Someone once described Graham Greene as the novelist of decolonizing Britain. England during and after the war and the imperial fall was his true subject, the uncut stone from which he chiseled his themes. Think of knob-kneed, lonely-hearted Wilson, the sunburned colonial officer in The Heart of
the Matter, which many consider Greene’s most achieved novel, and the notion seems a natural. But what about the whiskey priest in The Power and the Glory, the messy domestic duplicity of the narrator in The End of the Affair, or the dog-walking double agent of The Human Factor? These are among the ranking inhabitants of Greeneland, as we’ve come to think of the territory, but fitting them into the thesis makes it seem reductive.
Is it, finally? Range through Greene’s work and you begin to see the argument’s validity. Greene’s writing is all tied together by a running concern for a certain England at a certain time. His novels are maps for a journey through the moral, emotional and psychological terrain of a nation in triumph and decline at once–and then a nation re-encountering a world it so recently thought it had mastered. Between all the lines of all the histories to come, Greene may as well have advised us, this is the good and bad of who we were, this is how it looked from where we sat.
Some novelists lend themselves to this kind of reflection because their work is theme and variation from start to finish, as Milan Kundera once put it–and because their books are cast against the velvet curtain of public events: against history. Lawrence had his post-Victorian, postwar industrial England, injured and ugly; for Vidal the thread is spun of his preoccupation with us–we peculiar Americans and how we got this way, and the things our peculiarities lead us to do. To a long and disparate list let us add another name: In a writing life that now spans almost four decades, it is hard to think of an American writer who has made the deep dive into his time and place as effectively as Robert Stone.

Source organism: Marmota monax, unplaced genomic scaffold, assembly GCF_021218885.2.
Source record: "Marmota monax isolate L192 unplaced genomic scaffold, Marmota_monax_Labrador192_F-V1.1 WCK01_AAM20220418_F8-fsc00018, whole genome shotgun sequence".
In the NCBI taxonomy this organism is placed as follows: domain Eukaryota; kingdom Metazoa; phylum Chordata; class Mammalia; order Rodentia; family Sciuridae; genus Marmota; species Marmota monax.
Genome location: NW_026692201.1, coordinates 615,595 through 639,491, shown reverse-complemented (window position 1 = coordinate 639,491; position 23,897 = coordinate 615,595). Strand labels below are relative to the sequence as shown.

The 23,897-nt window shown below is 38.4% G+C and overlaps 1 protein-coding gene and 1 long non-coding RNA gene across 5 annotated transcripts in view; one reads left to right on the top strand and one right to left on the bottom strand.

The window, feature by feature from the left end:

This may as well get said straightaway: Nobody of Stone’s generation comes near him–not in the elegant clarity of his sentences and not in terms of the thematic whale he has pursued from one book to another. Stone has a new novel out, and this may as well be noted in the front, too: Bay of Souls does not rank among his best work–certainly not his biggest. There are flaws that beg repair. It lacks the ambition and magnitude of Damascus Gate, his prophetic book (sorry–couldn’t resist) on the Middle East. And it has nowhere near the cleanliness, power and singularity of purpose Stone achieved in A Flag for Sunrise, his Central America novel. Flag is now twenty-two years old, but I agree with Reynolds Price about it: It’s the best book Stone has ever produced.
Bay of Souls seems small by comparison. Stone takes us traveling once again, but the book unrolls primarily in a university-town household and the psyche of its male inhabitant. It seems closer in its aspirations, and in its mostly domestic setting as well, to some of the stories collected six years ago in Bear and His Daughter. To this we must quickly add that Stone attempts some important new turns in his latest book. No one who follows him and wants to know where he is going can consider Bay of Souls dispensable: It’s “must” reading in the way everything Stone writes is. So we can quip once again and call this novel a Stone of modest size, while recognizing that without it the edifice would not be complete.